There has been a great deal written about the decision of bed and breakfast owner Ms. Wilkinson to turn away a gay couple because she disapproved of their sexuality. Ms. Wilkinson claimed that they hadn’t given her any warning of their sexuality (why should they have?) and there were no other rooms available to place them in. Ms. Wilkinson is in the wrong. If you take bookings from people you can’t then turn them away because you don’t like their sexuality, since that condition wasn’t stated as part of the agreement.
What should be the legal position on this though, given that Ms. Wilkinson might face prosecution? Initially I took the line that the consumer should decide. Let people who aren’t homophobes (and don’t approve of sheer rudeness) stop doing business with them. As Graeme Archer put it:
Ms Wilkinson, I hope you don’t end up being prosecuted. But you should edit your website. Remove the nonsense about a ‘warm & friendly welcome’, and replace it with words that express what you really mean: ‘No Poofs’. Then we’ll let the market decide what happens to your business.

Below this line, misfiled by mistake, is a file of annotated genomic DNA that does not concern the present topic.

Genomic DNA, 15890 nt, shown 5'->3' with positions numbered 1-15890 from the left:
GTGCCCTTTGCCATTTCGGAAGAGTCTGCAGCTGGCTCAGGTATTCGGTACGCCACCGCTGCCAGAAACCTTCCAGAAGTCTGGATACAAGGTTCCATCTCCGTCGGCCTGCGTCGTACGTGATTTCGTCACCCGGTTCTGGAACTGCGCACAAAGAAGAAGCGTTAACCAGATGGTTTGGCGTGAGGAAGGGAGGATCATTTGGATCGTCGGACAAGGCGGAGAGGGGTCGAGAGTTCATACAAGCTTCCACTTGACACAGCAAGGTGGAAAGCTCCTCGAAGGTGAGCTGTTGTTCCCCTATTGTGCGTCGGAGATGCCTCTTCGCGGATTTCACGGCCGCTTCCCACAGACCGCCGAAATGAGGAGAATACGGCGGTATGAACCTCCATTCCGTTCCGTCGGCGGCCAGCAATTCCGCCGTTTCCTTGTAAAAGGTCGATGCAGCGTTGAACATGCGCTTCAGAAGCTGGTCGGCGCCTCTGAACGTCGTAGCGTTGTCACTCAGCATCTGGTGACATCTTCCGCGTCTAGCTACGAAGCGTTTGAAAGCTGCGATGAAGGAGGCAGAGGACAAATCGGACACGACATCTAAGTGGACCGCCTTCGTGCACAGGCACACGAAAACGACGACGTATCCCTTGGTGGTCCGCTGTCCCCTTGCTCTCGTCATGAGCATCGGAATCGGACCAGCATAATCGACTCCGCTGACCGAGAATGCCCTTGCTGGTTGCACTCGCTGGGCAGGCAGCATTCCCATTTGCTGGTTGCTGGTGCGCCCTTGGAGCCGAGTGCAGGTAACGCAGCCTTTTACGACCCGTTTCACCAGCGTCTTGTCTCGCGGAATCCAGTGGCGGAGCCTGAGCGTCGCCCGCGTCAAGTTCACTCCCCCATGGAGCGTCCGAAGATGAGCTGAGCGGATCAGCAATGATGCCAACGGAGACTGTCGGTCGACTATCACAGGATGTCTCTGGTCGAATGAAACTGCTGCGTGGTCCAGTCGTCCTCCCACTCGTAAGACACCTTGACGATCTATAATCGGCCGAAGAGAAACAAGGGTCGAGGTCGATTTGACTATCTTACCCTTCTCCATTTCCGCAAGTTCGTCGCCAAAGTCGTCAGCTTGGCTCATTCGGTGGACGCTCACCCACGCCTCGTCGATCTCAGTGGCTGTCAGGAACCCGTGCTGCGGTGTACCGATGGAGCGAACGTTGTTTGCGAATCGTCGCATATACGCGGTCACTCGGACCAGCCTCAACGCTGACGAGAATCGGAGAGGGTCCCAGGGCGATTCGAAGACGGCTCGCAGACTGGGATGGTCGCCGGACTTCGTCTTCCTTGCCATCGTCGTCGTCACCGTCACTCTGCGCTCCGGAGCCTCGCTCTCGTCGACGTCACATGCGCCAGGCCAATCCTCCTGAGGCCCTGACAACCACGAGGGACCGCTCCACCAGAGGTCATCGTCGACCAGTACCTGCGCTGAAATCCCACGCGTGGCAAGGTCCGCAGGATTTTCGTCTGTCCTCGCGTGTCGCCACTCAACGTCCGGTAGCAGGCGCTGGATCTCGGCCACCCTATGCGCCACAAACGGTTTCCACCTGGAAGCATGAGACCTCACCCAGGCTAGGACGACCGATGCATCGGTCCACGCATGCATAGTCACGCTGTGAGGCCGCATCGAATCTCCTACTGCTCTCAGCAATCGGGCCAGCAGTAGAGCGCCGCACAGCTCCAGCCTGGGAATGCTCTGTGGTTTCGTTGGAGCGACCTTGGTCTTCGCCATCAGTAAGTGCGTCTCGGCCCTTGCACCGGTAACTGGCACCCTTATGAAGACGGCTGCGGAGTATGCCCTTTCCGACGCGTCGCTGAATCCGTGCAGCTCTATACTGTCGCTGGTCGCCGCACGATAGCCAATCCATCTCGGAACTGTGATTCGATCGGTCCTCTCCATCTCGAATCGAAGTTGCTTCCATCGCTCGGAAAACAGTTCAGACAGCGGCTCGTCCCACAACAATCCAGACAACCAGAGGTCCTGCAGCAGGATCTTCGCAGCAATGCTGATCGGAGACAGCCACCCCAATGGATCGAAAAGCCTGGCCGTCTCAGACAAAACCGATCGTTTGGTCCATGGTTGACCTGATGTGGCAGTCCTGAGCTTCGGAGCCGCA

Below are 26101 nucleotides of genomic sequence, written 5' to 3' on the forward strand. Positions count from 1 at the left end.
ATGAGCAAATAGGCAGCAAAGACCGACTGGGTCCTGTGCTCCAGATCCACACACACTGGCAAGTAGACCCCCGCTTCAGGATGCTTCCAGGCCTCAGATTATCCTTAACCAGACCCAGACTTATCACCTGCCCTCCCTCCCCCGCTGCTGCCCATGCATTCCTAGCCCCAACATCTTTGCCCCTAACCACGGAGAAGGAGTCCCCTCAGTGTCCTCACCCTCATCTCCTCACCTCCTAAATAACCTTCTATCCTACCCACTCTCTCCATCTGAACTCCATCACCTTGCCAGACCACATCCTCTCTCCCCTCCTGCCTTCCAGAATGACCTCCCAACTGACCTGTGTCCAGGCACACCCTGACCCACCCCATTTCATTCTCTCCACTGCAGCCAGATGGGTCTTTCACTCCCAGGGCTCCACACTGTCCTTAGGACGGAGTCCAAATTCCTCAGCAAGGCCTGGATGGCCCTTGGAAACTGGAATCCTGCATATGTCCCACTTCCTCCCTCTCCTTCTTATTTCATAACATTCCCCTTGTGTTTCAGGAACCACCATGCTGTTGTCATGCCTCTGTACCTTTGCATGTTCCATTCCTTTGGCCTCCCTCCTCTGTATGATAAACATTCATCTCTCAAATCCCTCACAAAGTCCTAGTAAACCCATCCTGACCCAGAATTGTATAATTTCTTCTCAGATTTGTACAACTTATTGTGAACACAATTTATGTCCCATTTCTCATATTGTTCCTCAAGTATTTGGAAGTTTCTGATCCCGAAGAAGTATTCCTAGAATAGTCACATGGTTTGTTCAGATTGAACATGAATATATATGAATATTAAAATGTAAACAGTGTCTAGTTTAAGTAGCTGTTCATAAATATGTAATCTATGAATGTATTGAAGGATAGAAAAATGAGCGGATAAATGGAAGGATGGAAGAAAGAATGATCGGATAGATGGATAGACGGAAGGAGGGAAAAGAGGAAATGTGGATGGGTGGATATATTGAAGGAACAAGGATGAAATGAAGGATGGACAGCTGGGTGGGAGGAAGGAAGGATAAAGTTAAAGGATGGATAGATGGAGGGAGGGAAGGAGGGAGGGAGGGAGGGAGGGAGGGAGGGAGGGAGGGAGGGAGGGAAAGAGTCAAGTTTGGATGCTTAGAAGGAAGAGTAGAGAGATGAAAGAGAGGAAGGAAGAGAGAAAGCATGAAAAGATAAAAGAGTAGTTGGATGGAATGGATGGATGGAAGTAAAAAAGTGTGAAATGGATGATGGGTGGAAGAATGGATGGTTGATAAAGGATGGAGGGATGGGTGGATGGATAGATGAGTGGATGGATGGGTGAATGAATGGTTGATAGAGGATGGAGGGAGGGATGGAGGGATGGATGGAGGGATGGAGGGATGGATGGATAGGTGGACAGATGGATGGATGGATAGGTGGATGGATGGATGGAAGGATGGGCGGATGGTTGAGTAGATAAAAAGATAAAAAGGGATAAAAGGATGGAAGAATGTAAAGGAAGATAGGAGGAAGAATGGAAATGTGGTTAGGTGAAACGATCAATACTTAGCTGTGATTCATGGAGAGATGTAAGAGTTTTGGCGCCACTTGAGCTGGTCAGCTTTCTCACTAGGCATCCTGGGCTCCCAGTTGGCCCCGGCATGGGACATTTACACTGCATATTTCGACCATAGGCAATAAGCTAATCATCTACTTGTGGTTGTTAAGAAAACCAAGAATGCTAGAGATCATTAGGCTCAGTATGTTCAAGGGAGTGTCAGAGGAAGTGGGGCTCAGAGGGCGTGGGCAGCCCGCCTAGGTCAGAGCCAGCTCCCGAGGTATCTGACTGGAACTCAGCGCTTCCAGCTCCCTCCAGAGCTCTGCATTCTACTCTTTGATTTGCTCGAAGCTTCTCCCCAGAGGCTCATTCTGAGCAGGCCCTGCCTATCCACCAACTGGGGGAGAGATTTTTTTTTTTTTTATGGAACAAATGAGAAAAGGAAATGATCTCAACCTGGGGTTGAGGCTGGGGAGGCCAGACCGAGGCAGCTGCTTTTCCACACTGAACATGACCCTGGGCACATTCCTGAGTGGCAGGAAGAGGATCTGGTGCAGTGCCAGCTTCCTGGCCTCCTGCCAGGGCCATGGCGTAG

Yet this is not an entirely satisfactory solution. In of itself it doesn’t really matter. One small guest house’s policies won’t affect anything. However, what if this happened in a different setting on a larger scale; would it be okay for the market to decide in a, say, a BNP-supporting village with five shops, all of whom decided not to serve non-whites? Free marketers like myself would (rightly) say that someone would see a gap in the market and sell to non-whites, but that would take time. America had legalised segregation (the Jim Crow laws) in the South for a long time, and that helped to entrench racism and division.
I don’t think Ms. Wilkinson should be prosecuted, but I am unsure of how the law should be framed in a situation that shouldn’t be solely left up to the free market (given the precedents of yesteryear).
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Filed in: Civil liberties,Current affairs